Illegal Chilean sea bass fishing could be coming to an end.
Sea Shepherd’s hunting of poaching vessels in the remote Southern Ocean is not as well known as its efforts to stop Japanese whale hunters, but for one species it’s a lifesaver.
The boats have operated mostly unencumbered in the remote expanse of the Southern Ocean, often avoiding capture by flying under “flags of convenience” that hide the vessel’s ownership and make prosecution difficult. The Commission for the Conservation of Antarctic Marine Living Resources has put the ships on its blacklist.
“What made them stand out was their brazen return to Antarctica, year after year, in spite of being repeatedly spotted by customs vessels and other legal operators,” said Sid Chakravarty, captain of the Sea Shepherd vessel Steve Irwin. “We realized that the vessels were deliberately exploiting the loopholes in international law and acting with a purpose, fully aware of the immunity they enjoyed.”
But thanks in part to Sea Shepherd’s two-year-long “Operation Icefish” campaign, only one vessel of the Bandit 6 is still in operation. Officials in Senegal on Tuesday detained the Kunlun, a toothfish-poaching vessel Sea Shepherd has been pursuing for more than a year.
In February 2015, Chakravarty, who was then captain of the Sea Shepherd’s vessel San Simon, chased the Kunlun for eight days out of Australian fishing waters. The boat was fishing with illegal gill nets that drag along the seabed, capturing and killing fish indiscriminately.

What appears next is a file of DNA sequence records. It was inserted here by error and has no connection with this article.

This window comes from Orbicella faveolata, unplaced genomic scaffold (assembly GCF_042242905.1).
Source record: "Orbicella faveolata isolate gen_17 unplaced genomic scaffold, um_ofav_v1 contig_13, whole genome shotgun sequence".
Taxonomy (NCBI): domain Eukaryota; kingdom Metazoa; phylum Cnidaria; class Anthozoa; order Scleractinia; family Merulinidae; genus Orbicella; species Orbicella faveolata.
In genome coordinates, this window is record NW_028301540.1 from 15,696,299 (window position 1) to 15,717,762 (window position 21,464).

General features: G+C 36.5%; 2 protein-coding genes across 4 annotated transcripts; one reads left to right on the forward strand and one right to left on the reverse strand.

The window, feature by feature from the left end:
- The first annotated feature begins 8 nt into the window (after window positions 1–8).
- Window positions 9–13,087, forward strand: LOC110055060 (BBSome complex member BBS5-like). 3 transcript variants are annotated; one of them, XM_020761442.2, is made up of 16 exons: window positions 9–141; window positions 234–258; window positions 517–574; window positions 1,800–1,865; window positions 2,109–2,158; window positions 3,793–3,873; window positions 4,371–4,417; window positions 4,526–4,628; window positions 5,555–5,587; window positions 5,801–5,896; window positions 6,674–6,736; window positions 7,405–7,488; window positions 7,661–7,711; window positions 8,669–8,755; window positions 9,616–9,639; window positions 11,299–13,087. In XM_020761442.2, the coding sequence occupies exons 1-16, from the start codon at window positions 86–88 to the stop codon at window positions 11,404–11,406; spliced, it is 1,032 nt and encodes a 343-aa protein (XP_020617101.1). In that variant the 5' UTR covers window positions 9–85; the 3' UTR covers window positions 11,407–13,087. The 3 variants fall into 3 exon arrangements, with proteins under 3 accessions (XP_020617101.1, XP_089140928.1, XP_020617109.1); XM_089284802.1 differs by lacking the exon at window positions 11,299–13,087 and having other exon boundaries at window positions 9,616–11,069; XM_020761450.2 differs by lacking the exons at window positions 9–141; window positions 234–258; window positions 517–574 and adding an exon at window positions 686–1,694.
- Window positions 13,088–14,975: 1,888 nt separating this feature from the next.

A month later, the Kunlun showed up at a dock in Phuket, Thailand, trying to off-load 182 tons of toothfish the ship was reporting as grouper fish. The vessel escaped customs after five months in port and showed up in Senegal in February, renamed the Asian Warrior.
“It is incredibly satisfying to know that the Kunlun, which was chased out of the Southern Ocean by my vessel in February 2015, has been unable to resume its illegal fishing operations,” Chakravarty said. “The work done by Sea Shepherd completes and at times fills the gaps in the work of governments, which are restricted by outdated legal conventions.”
According to Sea Shepherd, the Viking is suspected to be fishing in Antarctica, once again using banned gill nets in the region. Chakravarty and the crew of the Steve Irwin are searching for the Viking.
“Once the vessel is located, the role of the [Sea Shepherd] is twofold,” Chakravarty said. “One, to afford immediate protection to marine wildlife by blockading the illegal operations of the Viking, and two, to embark on a pursuit of the vessel and work with international law enforcement agencies to ensure the vessel is detained upon arrival in port. Using the evidence collected, Sea Shepherd’s aim is to aid and assist ongoing investigations with regards to the Viking.”
That plan worked in 2014, when Sea Shepherd Capt. Peter Hammarstedt and the crew aboard the 788-ton Bob Barker embarked on a 110-day, 10,000-nautical-mile ocean pursuit of the Nigerian-flagged boat Thunder, which was illegally fishing in the Southern Ocean.
The Thunder, considered the most notorious poaching vessel among the Bandit 6, ended up sinking at sea, with the crew and captain rescued by Sea Shepherd. In October 2015, the Thunder’s captain and two senior crew members were found guilty of multiple charges of illegal fishing, given 32 to 36 months of jail time, and fined more than $17 million by a court in São Tomé and Príncipe—an island nation that lies off the west coast of Africa in the Gulf of Guinea.
“The aim of this mission is to locate [the Viking]and replicate the successes of the previous missions and to deliver a final blow to the illicit toothfish trade,” Chakravarty said.